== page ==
Making reproducible builds & GitBOM work together in spite of low-level component variation

Marek Marczykowski-Górecki marmarek at
Wed Jun 22 21:09:02 UTC 2022

On Wed, Jun 22, 2022 at 11:43:49AM -0700, Vagrant Cascadian wrote:
> On 2022-06-22, David A. Wheeler wrote:
> > The challenge is that I believe that there will be subtle variations in inputs caused by
> > very low-level components, particularly kernels & but also potentially also low-level
> > runtimes like the C runtime. This could result it irreproducibility of anything with GitBOMs
> > if the whole process is applied without some corrective factor.
> >
> > I'm going to use the Linux kernel as an example here. That said,
> > I suspect the issue is broader (it would at least apply to any kernel).
> >
> > Programs running on a Linux kernel eventually must call the kernel.
> > To support this, the Linux kernel provides a mechanism to export its API. See
> > "exporting kernel headers" here:
> >'s%20exported%20header,used%20with%20these%20system%20calls.
> >
> > These header files are either used directly by programs to call to the kernel,
> > or are processed & converted into other files that end up getting embedded in
> > intermediate runtimes (typically the C runtime).
> >
> > But here's the thing: kernel header files change on basically every release,
> > e.g., to add new system calls or new flags. In practically all cases these changes
> > don't change the result of executing a build, and thus don't currently interfere
> > with reproducible builds. If GitBOM data is added, however, this variance will
> > cause different hashes to be included, causing all build results (transitively) to be
> > different when you use an even *slightly* different kernel version.
> >
> > Here are some potential solutions I can see:
> >
> > 1. For reproducible builds, rebuild on *EXACTLY* the same kernel version, C library, etc.
> >   This means that you can't just use containers to control rebuilds, since typically containers are
> >   designed to be able to run on arbitrary kernels & people normally upgrade containers.
> >   You'll need to build on whole new VMs with specifically-configured kernels,
> >   *NOT* just embed this in containers. You also need to record exactly which
> >   kernel was used to compiler it.
> This seems more relevent for the way GitBOM records provenance
> information than it does for achieving a reproducible build.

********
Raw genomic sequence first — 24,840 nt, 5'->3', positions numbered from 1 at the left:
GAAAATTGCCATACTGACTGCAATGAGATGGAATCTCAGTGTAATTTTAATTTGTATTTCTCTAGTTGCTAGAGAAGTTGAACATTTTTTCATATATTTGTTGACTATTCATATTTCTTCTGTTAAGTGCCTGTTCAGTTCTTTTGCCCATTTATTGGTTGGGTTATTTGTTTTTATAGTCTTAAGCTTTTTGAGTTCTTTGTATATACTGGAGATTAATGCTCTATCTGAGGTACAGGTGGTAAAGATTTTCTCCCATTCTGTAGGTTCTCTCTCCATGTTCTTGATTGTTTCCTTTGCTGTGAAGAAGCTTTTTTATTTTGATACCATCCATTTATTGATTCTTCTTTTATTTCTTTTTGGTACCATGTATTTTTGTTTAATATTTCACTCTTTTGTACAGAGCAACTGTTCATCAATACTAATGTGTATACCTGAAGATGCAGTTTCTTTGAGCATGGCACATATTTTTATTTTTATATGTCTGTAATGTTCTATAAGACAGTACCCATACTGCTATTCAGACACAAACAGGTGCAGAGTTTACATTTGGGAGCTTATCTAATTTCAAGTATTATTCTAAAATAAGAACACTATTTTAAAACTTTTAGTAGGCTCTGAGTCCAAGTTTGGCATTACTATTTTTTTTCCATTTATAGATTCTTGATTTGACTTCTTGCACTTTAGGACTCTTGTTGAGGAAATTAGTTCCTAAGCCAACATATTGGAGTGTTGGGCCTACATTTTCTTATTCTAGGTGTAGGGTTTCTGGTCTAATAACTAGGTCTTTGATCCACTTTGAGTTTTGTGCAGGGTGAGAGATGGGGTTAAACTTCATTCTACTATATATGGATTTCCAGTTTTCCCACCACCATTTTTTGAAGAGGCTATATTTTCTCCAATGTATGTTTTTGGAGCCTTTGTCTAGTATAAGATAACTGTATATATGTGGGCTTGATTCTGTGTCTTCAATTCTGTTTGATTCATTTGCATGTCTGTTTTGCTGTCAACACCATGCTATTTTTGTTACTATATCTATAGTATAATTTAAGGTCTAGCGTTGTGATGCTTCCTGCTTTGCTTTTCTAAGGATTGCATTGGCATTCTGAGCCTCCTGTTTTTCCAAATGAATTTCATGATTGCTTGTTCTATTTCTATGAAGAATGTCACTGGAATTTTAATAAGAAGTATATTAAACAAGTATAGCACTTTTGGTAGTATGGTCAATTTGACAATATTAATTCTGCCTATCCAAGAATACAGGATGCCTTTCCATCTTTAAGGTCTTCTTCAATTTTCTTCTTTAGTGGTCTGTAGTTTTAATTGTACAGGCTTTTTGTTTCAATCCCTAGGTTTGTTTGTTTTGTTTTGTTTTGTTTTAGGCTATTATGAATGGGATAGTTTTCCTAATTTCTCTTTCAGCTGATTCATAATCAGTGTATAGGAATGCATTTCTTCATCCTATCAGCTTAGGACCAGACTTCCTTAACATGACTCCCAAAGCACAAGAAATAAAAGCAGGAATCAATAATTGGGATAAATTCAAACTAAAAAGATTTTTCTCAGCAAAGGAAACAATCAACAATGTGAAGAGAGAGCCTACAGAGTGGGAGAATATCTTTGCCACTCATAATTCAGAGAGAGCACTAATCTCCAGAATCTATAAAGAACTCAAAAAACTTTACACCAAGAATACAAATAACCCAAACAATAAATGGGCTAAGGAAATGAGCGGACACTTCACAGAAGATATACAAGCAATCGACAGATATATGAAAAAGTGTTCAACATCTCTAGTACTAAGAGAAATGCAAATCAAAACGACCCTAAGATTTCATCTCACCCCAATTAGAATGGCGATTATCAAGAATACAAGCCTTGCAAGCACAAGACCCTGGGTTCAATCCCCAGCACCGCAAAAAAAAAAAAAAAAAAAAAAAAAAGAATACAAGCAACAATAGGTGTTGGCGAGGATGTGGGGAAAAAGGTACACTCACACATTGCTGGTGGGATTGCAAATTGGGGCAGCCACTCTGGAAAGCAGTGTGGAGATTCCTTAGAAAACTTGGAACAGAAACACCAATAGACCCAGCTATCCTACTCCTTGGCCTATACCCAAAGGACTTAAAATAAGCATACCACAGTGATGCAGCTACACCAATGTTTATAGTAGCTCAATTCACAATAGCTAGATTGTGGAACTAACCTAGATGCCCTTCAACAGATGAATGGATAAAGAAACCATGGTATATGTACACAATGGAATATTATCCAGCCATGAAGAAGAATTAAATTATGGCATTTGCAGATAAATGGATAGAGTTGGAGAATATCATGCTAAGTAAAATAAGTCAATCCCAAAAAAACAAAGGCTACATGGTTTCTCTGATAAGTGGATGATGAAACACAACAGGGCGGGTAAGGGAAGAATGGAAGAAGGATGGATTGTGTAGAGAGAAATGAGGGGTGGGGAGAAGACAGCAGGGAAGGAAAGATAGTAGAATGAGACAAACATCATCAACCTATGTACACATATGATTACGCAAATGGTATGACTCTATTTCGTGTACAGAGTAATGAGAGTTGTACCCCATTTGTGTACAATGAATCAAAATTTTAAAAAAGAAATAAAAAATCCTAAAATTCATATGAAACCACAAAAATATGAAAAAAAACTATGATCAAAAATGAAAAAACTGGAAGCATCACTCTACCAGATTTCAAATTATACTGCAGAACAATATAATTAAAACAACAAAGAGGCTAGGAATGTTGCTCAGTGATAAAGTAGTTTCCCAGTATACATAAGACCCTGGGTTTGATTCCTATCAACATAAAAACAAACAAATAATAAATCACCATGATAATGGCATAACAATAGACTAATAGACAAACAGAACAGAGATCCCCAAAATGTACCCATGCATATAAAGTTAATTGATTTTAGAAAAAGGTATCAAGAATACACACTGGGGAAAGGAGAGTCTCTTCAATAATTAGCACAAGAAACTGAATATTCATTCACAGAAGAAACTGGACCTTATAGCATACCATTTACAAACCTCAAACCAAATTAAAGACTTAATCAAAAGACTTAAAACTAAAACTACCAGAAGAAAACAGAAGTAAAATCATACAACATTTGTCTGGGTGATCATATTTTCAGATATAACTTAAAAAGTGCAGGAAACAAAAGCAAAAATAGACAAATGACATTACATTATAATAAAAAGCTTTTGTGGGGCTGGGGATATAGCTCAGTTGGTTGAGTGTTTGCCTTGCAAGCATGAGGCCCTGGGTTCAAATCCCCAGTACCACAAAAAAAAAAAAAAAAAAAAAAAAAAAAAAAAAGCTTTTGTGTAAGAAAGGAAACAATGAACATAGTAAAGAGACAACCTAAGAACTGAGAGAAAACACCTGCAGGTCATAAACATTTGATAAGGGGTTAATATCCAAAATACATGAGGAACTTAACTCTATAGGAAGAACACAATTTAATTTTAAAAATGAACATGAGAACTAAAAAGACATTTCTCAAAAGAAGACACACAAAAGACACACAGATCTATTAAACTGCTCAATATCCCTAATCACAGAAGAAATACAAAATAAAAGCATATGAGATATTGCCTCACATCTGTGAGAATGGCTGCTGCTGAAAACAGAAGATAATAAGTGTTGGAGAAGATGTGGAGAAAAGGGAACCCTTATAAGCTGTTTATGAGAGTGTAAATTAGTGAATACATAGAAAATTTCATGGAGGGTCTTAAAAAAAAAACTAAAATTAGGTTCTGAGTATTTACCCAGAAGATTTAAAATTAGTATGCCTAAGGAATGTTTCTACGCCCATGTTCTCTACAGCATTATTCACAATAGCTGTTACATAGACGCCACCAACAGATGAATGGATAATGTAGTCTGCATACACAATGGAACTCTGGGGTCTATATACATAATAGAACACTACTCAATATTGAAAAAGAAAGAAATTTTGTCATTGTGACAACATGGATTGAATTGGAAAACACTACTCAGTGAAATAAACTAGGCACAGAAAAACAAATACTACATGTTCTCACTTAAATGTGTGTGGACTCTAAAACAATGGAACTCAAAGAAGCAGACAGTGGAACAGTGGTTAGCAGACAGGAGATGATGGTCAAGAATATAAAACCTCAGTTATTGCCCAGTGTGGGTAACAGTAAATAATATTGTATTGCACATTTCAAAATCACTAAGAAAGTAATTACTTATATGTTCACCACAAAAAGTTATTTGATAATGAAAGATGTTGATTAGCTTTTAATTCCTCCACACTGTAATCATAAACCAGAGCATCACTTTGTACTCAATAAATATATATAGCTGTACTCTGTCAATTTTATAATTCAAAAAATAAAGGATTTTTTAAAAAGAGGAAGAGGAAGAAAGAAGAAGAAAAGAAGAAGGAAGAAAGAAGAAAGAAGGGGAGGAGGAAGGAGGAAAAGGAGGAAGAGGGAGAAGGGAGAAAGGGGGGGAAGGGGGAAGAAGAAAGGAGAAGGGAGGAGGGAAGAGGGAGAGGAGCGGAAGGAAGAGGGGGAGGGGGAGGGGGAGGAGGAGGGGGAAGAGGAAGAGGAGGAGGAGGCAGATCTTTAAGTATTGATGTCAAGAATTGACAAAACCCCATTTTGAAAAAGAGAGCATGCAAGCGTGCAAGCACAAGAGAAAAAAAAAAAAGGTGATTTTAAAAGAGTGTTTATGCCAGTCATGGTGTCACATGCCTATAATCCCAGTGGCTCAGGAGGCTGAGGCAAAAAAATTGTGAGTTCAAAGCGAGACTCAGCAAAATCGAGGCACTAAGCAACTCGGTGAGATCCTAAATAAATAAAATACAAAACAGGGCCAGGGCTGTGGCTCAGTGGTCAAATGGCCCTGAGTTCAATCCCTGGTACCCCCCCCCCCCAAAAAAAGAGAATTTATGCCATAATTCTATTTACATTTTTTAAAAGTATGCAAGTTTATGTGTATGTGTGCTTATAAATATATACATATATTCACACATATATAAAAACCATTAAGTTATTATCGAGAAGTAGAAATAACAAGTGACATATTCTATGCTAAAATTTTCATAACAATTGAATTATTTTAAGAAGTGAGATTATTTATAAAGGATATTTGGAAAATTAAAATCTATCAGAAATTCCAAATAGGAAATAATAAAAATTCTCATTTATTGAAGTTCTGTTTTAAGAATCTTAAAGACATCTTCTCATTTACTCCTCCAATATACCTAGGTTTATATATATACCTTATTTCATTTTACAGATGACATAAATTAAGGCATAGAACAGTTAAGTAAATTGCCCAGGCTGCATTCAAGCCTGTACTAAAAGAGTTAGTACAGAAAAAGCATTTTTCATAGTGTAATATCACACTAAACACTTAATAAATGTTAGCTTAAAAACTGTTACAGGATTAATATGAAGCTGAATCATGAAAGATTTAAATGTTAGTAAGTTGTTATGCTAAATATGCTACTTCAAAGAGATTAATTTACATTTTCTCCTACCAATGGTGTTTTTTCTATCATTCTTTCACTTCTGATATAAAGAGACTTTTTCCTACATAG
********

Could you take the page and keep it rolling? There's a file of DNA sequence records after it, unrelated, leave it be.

> Kernel version differences are tested on Debian's 31k+ packages:
> Most of the reproducibility issues I've encountered seem to be embedding
> the kernel version, not header data. 
> I don't recall off the top of my head how many packages have been
> manually fixed, but the remaining packages in debian that are affected
> by kernel version differences amount to about 30 packages out of 31k+
> total:
> So from a Reproducible Builds pespective, the running kernel should not
> really matter... and that is a good thing!

IIUC, it isn't really about running kernel, but about kernel headers
installed in the system as a definition of kernel ABI. IOW
linux-libc-dev vs linux-headers-* package in Debian.
It is still not ideal, but much less of an issue than really "running

> > 2. For reproducible builds, redirect header file content requests so they use the same
> >    header files, etc., as the original build. GitBOM doesn't care what the underlying kernel
> >    version is really, it's just recording the inputs *used*. This means containers can
> >    once again be used, even when the kernel changes, but it does complicate
> >    performing reproducible builds.
> Feels a bit unclean... either you record what you care about honestly,
> or you decide you don't care about it and don't record it. I think the
> key is the transparency about the process.

There are cases where those headers actually do influence the build
output, not only in very low level software. Some time ago, I had a case
where an application preferably should use O_TMPFILE, but also needed an
alternative path if it isn't available (Debian jessie?).

I think redirecting kernel headers may be useful not only for GitBOM
case, but more generally for reproducibility in some cases too.

That said, the OP suggested it may be not just about kernel headers
but some others too, and I'm not sure if the same reasoning will apply.

> > 3. Have compiler flags/configurations to *omit* certain files from the GitBOM results.
> >   After all, you're not actually *including* the kernel in the generated results, so it makes
> >   sense to omit those files from the point of view of "what is being included in this application"?
> >   Ed Warnicke hates this idea, because it creates a "blind spot" in GitBOM.
> Yeah, I can see why someone would not like this approach.
> > 4. Tweak the definition of reproducible builds so that it's a bit-by-bit identical
> > copy of a specified artifact, but the artifact can be *part* of a file.
> In practice, there are a few cases where this is done, e.g. .apk and
> .rpm files embed signatures which need to be stripped out for
> reproducibility comparison.
> Excluding some bits and verifying the rest adds complication to the
> verification process, and thus opportunities for errors, and I believe
> at least once resulted in incorrect results due to bugs in the
> verification process...

Another issue with this approach is embedding one artifact in another.
If, for example an ELF binary (with GitBOM note included) is then
included in some container (archive, filesystem image - like live ISO
image), then the comparing process gets _much_ more complex.

Best Regards,
Marek Marczykowski-Górecki
Invisible Things Lab
-------------- next part --------------
A non-text attachment was scrubbed...
Name: signature.asc
Type: application/pgp-signature
Size: 488 bytes
Desc: not available
URL: <>

More information about the rb-general mailing list